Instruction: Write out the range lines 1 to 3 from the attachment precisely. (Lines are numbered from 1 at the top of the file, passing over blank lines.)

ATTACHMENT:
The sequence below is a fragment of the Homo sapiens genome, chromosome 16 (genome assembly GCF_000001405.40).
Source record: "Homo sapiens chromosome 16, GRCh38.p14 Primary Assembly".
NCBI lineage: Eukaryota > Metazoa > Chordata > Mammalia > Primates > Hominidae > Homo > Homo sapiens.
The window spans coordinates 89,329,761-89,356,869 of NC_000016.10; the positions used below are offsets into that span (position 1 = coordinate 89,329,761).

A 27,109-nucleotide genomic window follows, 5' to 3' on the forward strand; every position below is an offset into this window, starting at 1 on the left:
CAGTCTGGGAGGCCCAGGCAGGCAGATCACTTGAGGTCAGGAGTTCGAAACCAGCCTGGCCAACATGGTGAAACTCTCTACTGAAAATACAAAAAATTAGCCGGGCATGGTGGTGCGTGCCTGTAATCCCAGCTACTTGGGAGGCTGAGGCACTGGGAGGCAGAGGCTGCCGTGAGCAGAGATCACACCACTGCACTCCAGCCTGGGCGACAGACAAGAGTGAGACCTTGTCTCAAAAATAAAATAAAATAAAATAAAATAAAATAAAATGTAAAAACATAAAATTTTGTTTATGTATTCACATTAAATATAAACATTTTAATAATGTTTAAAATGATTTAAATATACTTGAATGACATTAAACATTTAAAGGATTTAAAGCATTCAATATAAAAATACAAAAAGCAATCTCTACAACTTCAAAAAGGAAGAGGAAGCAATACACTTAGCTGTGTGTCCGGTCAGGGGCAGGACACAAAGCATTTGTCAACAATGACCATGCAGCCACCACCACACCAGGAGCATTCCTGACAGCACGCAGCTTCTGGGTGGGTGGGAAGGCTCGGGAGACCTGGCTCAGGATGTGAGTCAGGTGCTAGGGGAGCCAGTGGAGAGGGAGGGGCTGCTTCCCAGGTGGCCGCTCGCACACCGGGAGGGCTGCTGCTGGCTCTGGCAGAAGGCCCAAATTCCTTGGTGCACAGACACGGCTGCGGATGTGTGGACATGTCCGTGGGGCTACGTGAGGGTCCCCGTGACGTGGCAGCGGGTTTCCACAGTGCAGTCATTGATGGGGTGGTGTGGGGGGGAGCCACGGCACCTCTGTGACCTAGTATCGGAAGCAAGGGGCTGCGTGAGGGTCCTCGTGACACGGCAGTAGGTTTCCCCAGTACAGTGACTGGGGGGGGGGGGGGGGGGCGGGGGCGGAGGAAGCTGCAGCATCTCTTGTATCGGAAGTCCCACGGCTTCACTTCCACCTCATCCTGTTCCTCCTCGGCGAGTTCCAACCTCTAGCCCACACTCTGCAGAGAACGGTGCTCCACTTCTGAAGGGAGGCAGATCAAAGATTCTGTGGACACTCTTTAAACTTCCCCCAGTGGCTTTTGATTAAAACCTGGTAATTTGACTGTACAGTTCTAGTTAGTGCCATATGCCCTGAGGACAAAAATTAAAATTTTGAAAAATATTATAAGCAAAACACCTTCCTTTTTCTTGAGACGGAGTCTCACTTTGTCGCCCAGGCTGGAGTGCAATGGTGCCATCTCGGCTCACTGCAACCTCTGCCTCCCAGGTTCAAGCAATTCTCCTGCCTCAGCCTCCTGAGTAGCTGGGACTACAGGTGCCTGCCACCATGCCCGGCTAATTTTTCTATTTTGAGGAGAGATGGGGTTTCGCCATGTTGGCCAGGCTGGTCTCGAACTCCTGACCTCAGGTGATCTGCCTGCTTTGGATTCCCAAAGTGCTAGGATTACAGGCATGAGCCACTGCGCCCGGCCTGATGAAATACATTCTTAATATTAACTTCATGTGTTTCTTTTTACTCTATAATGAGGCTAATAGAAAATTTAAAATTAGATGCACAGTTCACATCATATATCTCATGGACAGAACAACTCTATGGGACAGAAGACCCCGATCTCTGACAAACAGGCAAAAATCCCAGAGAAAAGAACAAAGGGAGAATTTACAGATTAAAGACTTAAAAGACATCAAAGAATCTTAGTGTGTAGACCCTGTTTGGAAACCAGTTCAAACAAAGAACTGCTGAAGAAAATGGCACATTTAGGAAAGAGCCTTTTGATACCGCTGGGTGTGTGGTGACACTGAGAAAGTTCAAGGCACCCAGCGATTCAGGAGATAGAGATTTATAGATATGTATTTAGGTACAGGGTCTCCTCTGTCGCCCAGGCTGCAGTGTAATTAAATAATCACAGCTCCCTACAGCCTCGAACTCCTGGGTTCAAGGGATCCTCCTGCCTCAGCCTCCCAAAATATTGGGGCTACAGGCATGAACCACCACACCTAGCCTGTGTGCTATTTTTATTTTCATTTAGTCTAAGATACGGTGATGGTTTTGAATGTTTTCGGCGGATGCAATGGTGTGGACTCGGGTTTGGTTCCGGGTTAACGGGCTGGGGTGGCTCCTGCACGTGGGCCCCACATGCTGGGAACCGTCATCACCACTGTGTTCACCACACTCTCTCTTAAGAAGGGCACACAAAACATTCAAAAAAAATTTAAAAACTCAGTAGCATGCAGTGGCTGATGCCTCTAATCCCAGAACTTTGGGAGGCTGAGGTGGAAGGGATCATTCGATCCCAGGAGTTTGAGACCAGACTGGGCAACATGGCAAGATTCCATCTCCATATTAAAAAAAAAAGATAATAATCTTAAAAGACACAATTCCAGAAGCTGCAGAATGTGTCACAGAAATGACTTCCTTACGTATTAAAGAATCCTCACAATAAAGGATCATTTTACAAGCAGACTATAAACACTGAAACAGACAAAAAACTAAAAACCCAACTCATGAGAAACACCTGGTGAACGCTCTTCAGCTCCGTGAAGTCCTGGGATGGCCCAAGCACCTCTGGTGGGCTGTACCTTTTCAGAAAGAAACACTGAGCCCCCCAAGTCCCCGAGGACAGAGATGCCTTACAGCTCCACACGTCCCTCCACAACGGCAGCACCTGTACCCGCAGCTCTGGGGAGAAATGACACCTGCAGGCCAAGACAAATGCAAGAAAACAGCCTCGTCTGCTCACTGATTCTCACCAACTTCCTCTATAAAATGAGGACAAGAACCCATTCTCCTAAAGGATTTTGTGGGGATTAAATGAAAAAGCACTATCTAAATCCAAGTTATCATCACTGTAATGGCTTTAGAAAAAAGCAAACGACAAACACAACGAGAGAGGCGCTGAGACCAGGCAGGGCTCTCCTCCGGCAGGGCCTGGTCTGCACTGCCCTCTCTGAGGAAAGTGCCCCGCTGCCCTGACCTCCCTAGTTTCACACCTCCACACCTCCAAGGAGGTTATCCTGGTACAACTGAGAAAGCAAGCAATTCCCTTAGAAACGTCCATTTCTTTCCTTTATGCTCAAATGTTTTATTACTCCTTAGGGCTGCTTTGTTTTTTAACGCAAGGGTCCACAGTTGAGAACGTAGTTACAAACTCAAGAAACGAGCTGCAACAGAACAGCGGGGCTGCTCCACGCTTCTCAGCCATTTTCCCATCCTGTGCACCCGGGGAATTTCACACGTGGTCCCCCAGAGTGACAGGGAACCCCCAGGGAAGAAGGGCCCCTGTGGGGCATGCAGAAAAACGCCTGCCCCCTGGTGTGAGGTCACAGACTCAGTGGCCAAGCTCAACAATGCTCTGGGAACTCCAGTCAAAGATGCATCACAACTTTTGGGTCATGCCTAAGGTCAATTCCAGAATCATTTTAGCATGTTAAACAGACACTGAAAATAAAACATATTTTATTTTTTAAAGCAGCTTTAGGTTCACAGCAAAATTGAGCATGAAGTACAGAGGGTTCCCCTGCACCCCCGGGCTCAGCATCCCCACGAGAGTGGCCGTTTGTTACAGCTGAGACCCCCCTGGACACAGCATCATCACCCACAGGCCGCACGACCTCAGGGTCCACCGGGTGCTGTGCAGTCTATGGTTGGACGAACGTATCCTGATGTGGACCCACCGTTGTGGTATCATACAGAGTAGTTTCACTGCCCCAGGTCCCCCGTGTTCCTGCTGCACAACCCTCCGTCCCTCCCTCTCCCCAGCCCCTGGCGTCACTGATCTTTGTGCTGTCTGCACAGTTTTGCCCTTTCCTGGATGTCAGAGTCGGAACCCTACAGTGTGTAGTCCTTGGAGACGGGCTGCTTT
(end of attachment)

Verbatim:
The sequence below is a fragment of the Homo sapiens genome, chromosome 16 (genome assembly GCF_000001405.40).
Source record: "Homo sapiens chromosome 16, GRCh38.p14 Primary Assembly".
NCBI lineage: Eukaryota > Metazoa > Chordata > Mammalia > Primates > Hominidae > Homo > Homo sapiens.